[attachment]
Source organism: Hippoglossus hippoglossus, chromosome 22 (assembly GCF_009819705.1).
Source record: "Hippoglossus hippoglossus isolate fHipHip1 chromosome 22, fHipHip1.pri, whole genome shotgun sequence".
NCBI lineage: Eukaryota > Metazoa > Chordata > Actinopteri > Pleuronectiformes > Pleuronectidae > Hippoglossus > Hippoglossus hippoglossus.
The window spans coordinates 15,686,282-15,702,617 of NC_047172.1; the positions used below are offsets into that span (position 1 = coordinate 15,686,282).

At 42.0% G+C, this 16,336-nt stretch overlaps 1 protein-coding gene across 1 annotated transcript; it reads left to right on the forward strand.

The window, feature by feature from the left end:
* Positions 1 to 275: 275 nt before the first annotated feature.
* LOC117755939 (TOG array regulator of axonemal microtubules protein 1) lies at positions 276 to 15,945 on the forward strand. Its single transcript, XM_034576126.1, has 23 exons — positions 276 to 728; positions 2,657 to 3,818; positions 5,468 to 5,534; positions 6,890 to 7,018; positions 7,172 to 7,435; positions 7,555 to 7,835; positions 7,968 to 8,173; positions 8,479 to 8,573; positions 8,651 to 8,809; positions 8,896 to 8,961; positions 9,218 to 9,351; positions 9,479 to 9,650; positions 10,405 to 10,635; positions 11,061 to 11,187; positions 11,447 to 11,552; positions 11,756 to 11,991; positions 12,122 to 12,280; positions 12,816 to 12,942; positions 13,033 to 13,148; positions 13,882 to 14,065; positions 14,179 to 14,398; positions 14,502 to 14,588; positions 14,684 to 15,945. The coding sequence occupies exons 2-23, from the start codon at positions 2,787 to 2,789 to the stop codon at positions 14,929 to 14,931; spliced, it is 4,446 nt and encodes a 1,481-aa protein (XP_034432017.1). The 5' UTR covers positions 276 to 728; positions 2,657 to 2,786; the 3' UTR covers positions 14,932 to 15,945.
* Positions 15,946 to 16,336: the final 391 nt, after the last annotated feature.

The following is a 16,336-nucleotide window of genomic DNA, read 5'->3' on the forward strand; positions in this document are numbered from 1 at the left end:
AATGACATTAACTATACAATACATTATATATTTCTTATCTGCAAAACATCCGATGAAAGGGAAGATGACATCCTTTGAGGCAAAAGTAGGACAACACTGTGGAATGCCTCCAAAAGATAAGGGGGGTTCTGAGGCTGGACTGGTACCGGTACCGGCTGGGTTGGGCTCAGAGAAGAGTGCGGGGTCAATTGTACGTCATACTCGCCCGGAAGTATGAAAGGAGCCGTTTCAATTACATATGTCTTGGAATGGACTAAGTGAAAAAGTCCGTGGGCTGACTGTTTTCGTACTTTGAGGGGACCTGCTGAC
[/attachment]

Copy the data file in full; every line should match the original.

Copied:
Source organism: Hippoglossus hippoglossus, chromosome 22 (assembly GCF_009819705.1).
Source record: "Hippoglossus hippoglossus isolate fHipHip1 chromosome 22, fHipHip1.pri, whole genome shotgun sequence".
NCBI lineage: Eukaryota > Metazoa > Chordata > Actinopteri > Pleuronectiformes > Pleuronectidae > Hippoglossus > Hippoglossus hippoglossus.
The window spans coordinates 15,686,282-15,702,617 of NC_047172.1; the positions used below are offsets into that span (position 1 = coordinate 15,686,282).

At 42.0% G+C, this 16,336-nt stretch overlaps 1 protein-coding gene across 1 annotated transcript; it reads left to right on the forward strand.

The window, feature by feature from the left end:
* Positions 1 to 275: 275 nt before the first annotated feature.
* LOC117755939 (TOG array regulator of axonemal microtubules protein 1) lies at positions 276 to 15,945 on the forward strand. Its single transcript, XM_034576126.1, has 23 exons — positions 276 to 728; positions 2,657 to 3,818; positions 5,468 to 5,534; positions 6,890 to 7,018; positions 7,172 to 7,435; positions 7,555 to 7,835; positions 7,968 to 8,173; positions 8,479 to 8,573; positions 8,651 to 8,809; positions 8,896 to 8,961; positions 9,218 to 9,351; positions 9,479 to 9,650; positions 10,405 to 10,635; positions 11,061 to 11,187; positions 11,447 to 11,552; positions 11,756 to 11,991; positions 12,122 to 12,280; positions 12,816 to 12,942; positions 13,033 to 13,148; positions 13,882 to 14,065; positions 14,179 to 14,398; positions 14,502 to 14,588; positions 14,684 to 15,945. The coding sequence occupies exons 2-23, from the start codon at positions 2,787 to 2,789 to the stop codon at positions 14,929 to 14,931; spliced, it is 4,446 nt and encodes a 1,481-aa protein (XP_034432017.1). The 5' UTR covers positions 276 to 728; positions 2,657 to 2,786; the 3' UTR covers positions 14,932 to 15,945.
* Positions 15,946 to 16,336: the final 391 nt, after the last annotated feature.

The following is a 16,336-nucleotide window of genomic DNA, read 5'->3' on the forward strand; positions in this document are numbered from 1 at the left end:
AATGACATTAACTATACAATACATTATATATTTCTTATCTGCAAAACATCCGATGAAAGGGAAGATGACATCCTTTGAGGCAAAAGTAGGACAACACTGTGGAATGCCTCCAAAAGATAAGGGGGGTTCTGAGGCTGGACTGGTACCGGTACCGGCTGGGTTGGGCTCAGAGAAGAGTGCGGGGTCAATTGTACGTCATACTCGCCCGGAAGTATGAAAGGAGCCGTTTCAATTACATATGTCTTGGAATGGACTAAGTGAAAAAGTCCGTGGGCTGACTGTTTTCGTACTTTGAGGGGACCTGCTGAC